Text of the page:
Affective Interpersonal Touch in Close Relationships: A Cross-Cultural Perspective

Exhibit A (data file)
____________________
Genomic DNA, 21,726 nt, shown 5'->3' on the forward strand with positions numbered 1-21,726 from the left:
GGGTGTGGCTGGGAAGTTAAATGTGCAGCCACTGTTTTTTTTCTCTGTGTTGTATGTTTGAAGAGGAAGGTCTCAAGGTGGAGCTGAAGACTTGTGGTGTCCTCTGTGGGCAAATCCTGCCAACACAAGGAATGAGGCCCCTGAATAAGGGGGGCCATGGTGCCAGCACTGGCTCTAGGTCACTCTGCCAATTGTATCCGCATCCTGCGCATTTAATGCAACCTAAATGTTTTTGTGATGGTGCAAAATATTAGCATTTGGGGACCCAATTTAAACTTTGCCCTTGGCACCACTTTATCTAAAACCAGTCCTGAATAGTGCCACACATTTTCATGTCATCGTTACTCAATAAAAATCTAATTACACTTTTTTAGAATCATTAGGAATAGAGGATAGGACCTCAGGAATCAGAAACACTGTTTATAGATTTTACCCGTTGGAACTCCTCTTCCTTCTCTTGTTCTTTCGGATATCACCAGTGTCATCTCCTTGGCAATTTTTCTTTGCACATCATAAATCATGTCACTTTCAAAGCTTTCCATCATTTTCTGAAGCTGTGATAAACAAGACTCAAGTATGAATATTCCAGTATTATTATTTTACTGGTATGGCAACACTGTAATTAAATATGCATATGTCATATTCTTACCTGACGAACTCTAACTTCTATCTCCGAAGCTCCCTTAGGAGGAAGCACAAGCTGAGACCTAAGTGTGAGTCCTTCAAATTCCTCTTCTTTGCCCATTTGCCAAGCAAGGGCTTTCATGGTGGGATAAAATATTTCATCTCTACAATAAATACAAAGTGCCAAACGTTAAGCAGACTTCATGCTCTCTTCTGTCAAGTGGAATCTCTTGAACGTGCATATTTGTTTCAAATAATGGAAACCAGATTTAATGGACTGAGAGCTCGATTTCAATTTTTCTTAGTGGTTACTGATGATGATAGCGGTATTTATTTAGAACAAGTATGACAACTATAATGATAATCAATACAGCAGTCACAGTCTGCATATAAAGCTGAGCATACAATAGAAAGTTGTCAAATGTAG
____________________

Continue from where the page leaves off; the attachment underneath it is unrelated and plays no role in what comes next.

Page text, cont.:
Interpersonal touch behavior differs across cultures, yet no study to date has systematically tested for cultural variation in affective touch, nor examined the factors that might account for this variability. Here, over 14,000 individuals from 45 countries were asked whether they embraced, stroked, kissed, or hugged their partner, friends, and youngest child during the week preceding the study. We then examined a range of hypothesized individual-level factors (sex, age, parasitic history, conservatism, religiosity, and preferred interpersonal distance) and cultural-level factors (regional temperature, parasite stress, regional conservatism, collectivism, and religiosity) in predicting these affective-touching behaviors. Our results indicate that affective touch was most prevalent in relationships with partners and children, and its diversity was relatively higher in warmer, less conservative, and religious countries, and among younger, female, and liberal people. This research allows for a broad and integrated view of the bases of cross-cultural variability in affective touch.